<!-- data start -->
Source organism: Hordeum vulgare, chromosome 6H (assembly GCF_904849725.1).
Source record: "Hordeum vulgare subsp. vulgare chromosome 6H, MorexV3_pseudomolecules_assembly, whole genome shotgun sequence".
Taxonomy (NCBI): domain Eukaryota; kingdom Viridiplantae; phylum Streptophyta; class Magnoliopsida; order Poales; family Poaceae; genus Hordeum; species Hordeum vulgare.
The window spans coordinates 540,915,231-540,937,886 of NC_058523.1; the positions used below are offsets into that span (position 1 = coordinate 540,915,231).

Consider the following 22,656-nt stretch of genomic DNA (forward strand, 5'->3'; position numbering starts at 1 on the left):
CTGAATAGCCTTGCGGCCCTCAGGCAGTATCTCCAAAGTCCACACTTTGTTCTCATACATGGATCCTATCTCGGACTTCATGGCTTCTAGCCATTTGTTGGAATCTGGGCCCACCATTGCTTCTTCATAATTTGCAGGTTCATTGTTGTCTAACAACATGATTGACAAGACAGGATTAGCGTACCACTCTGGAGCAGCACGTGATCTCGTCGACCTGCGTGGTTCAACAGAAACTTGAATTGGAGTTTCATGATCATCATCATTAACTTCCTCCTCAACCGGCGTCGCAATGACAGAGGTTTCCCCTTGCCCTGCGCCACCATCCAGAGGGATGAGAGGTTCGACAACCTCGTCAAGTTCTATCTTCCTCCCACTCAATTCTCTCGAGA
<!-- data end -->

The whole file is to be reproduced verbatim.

Source organism: Hordeum vulgare, chromosome 6H (assembly GCF_904849725.1).
Source record: "Hordeum vulgare subsp. vulgare chromosome 6H, MorexV3_pseudomolecules_assembly, whole genome shotgun sequence".
Taxonomy (NCBI): domain Eukaryota; kingdom Viridiplantae; phylum Streptophyta; class Magnoliopsida; order Poales; family Poaceae; genus Hordeum; species Hordeum vulgare.
The window spans coordinates 540,915,231-540,937,886 of NC_058523.1; the positions used below are offsets into that span (position 1 = coordinate 540,915,231).

Consider the following 22,656-nt stretch of genomic DNA (forward strand, 5'->3'; position numbering starts at 1 on the left):
CTGAATAGCCTTGCGGCCCTCAGGCAGTATCTCCAAAGTCCACACTTTGTTCTCATACATGGATCCTATCTCGGACTTCATGGCTTCTAGCCATTTGTTGGAATCTGGGCCCACCATTGCTTCTTCATAATTTGCAGGTTCATTGTTGTCTAACAACATGATTGACAAGACAGGATTAGCGTACCACTCTGGAGCAGCACGTGATCTCGTCGACCTGCGTGGTTCAACAGAAACTTGAATTGGAGTTTCATGATCATCATCATTAACTTCCTCCTCAACCGGCGTCGCAATGACAGAGGTTTCCCCTTGCCCTGCGCCACCATCCAGAGGGATGAGAGGTTCGACAACCTCGTCAAGTTCTATCTTCCTCCCACTCAATTCTCTCGAGA